Haikus from Emma by Jane Austen

From a book categorized as Fiction / Classics and 298 pages follows a description and a number of hidden haikus found in the book:


By Jane Austen

"She always declares she will never marry, which, of course, means just nothing at all. But I have no idea that she has yet ever seen a man she cared for. It would not be a bad thing for her to be very much in love with a proper object. I should like to see Emma in love, and in some doubt of a return; it would do her good. But there is nobody hereabouts to attach her; and she goes so seldom from home."

"There does, indeed, seem as little to tempt her to break her resolution at present," said Mrs. Weston, "as can well be; and while she is so happy at Hartfield, I cannot wish her to be forming any attachment which would be creating such difficulties on poor Mr. Woodhouse's account. I do not recommend matrimony at present to Emma, though I mean no slight to the state, I assure you."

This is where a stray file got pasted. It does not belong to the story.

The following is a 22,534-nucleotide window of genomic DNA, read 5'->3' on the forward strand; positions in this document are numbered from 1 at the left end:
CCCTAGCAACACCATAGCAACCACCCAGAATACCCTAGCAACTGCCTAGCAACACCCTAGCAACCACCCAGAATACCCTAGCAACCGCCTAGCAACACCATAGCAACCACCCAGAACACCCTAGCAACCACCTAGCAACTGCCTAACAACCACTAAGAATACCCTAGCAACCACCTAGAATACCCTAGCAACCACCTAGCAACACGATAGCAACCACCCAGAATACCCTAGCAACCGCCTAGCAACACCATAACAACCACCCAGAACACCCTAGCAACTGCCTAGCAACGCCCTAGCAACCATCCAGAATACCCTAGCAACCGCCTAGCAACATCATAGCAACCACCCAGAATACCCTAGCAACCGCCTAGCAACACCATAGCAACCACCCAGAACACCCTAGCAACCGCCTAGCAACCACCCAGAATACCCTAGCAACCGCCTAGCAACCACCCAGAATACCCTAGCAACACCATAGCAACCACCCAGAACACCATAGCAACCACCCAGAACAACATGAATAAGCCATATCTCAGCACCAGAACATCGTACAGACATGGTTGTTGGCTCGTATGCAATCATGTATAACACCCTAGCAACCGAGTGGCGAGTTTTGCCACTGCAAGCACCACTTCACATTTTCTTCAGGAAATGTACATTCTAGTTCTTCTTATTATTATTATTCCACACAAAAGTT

• Download the epub for free here
  • Download the book in raw text for free here

asked Isabella
in the plaintive tone which just
suited her father.

We must not be nice
and ask for all the virtues
into the bargain.

"I shall soon bring him
over to Hartfield," said he,
at the conclusion.

Do not we rather
surpass your expectations?
I am sure we do.

I am sure we do.
I am sure you did not much
expect to like us.

And now, Miss Woodhouse,
I do not think I shall mind
seeing them again.

no, no"--cried Emma, laughing
as carelessly as she could--"Upon no
account in the world.

She had never been
admitted before to be
seriously ill.

A mind like hers, once
opening to suspicion,
made rapid progress.